The drive was much longer than I had expected. It took about an hour and a half to get to the other side of the island, but we also stopped several times along the way so I could take pictures of the beautiful landscape. Just before we got to Nan Madol we stopped at this beautiful waterfall, which was a short walk from the road.

And then we finally arrived at the Ruins of Nan Madol, and it turned out to be one of those sights in the world, that completely blew me away. Although I already had high expectations, it exceded my expectations in every way. It was one of the most incredible archaeological sites I've ever seen.

The site is located on the eastern side of the island. The city, which is believed to have been mainly a ceremonial centre, was constructed in a lagoon. It consists of small artificial islands, which were connected by tidal canals. The whole site covers an area 1.5 km by 0.5 km wide and it contains nearly 100 of these artificial islands.

The structures and the whole complex were much bigger than I had anticipated. They are the remains of temples, tombs, palaces and residential buildings all built between 1200 and 1500 AD. They were constructed using huge and finely carved stones that had been transported from the other side of the island. Some of the stones are so large that it must have taken hundreds of people or fairly advanced tools to lift them in place. It is absolutely incredible to imagine the level of organisation and sophistication required to construct monuments like this. The civilization that built Nan Madol is called the Saudeleur dynasty, but not a lot is known about them, nor is it clear what caused their decline and the reason Nan Madol was abandoned in the 17th century

Nan Madol is considered one of the great archaeological enigmas in the world, it is also sometimes referred to as the "Eighth Wonder of the World" or the "Venice of the Pacific". Just an unbelievable sight in one of the most remote places in the world.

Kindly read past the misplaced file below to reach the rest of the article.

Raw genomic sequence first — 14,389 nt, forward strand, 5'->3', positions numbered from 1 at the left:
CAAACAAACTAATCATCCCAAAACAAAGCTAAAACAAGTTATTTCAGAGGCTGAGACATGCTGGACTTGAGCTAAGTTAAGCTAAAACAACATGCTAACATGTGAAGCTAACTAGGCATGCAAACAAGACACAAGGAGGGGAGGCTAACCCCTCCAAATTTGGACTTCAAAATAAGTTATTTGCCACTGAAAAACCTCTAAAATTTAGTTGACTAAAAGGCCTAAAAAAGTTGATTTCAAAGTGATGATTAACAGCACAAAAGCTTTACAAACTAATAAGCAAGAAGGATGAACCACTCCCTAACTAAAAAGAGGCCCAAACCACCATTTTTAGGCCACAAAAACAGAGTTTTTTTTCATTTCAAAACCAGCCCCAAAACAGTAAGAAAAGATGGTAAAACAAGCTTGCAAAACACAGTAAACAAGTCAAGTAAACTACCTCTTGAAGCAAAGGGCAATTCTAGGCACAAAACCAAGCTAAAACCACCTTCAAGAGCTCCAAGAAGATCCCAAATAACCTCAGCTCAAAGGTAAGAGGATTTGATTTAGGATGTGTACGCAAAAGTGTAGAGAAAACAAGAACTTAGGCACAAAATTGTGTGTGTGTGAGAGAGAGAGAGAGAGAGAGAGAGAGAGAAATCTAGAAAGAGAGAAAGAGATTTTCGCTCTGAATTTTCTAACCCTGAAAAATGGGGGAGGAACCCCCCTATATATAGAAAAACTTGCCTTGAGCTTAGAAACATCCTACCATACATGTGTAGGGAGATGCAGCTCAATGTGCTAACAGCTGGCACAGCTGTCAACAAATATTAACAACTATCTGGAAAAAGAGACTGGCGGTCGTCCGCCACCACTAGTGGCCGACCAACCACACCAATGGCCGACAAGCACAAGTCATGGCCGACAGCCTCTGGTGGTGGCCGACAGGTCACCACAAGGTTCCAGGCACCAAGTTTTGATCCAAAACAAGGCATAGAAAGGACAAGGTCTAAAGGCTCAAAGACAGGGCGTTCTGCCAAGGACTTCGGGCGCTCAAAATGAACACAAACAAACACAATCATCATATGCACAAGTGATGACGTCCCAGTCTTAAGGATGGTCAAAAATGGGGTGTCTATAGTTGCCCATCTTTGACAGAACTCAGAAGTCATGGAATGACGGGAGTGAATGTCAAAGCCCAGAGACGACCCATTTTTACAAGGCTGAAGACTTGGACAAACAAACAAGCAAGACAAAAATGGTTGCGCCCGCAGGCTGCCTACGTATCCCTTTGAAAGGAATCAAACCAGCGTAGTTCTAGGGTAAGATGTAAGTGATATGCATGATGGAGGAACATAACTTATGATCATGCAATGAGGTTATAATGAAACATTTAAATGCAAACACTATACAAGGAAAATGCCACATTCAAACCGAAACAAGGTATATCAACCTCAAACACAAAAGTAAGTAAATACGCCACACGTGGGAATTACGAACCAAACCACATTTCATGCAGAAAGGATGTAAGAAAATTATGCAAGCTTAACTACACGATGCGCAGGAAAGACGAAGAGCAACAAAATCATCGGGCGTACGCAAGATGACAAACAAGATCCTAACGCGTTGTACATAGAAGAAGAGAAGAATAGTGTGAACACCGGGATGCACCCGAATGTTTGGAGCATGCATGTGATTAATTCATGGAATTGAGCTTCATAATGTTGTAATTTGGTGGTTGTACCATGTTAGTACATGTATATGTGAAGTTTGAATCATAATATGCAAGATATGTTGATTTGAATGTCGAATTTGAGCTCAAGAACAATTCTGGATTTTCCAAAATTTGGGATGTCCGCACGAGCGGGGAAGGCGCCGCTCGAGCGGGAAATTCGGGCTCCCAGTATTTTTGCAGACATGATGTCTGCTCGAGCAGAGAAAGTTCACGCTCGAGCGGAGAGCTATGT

Nan Madol become a UNESCO World Heritage site in 2016.  Unesco cited in their decision "The huge scale of the edifices, their technical sophistication and the concentration of megalithic structures bear testimony to complex social and religious practices of the island societies of the period."

This was truly was on the most remarkable and amazing archaeological sites, I have ever seen. I think the only reason Nan Madol is not as famous as Machu Pichu or Stonehenge, is due to its extreme remote location and the difficulty in reaching it. But then again the fact that it is so remote is a big part of its appeal. It had an almost eerie feel to it, because it was so deserted. We spent about two hours walking around and exploring the huge constructions, and except for Sue and myself there were only 3 other tourists with a guide there. I felt incredible privileged and lucky to be able to see such an amazing monument, that very few people in the world have visited.

On the way back we briefly stopped in the capital and saw the presidential palace and the parliament building, which looked more like a holiday resort surrounded by well manicured gardens.

Based on a recommendation from Sue I had dinner at a beautiful restaurant called Cupids which was located on the very top of a hill. I had a lovely dinner while enjoying stunning views of the bay beneath, the sunset and the evening thunderstorms rolling in.

On Tuesday, I finally got a chance to sleep in after my very early mornings the last three days. I had a nice pancake breakfast overlooking the bay, and then went on a walk into town, which predictably here ended in a torrential downpour. There are a lot of churches on Pohnpei. Everyone is Christian here, but there is a wide variety of Christian religions from Catholics to various Protestant groups to quite a few Mormon churches.

Pohnpei is really not for everyone. It has very limited tourist infrastructure and it's a long way to get there. You definitely have to change your attitude and expectations as a traveler a bit. But it is also perfectly safe and the people are very friendly. And whatever it takes to get there, it is worth it. Nan Madol is truly one of the great wonders of the world.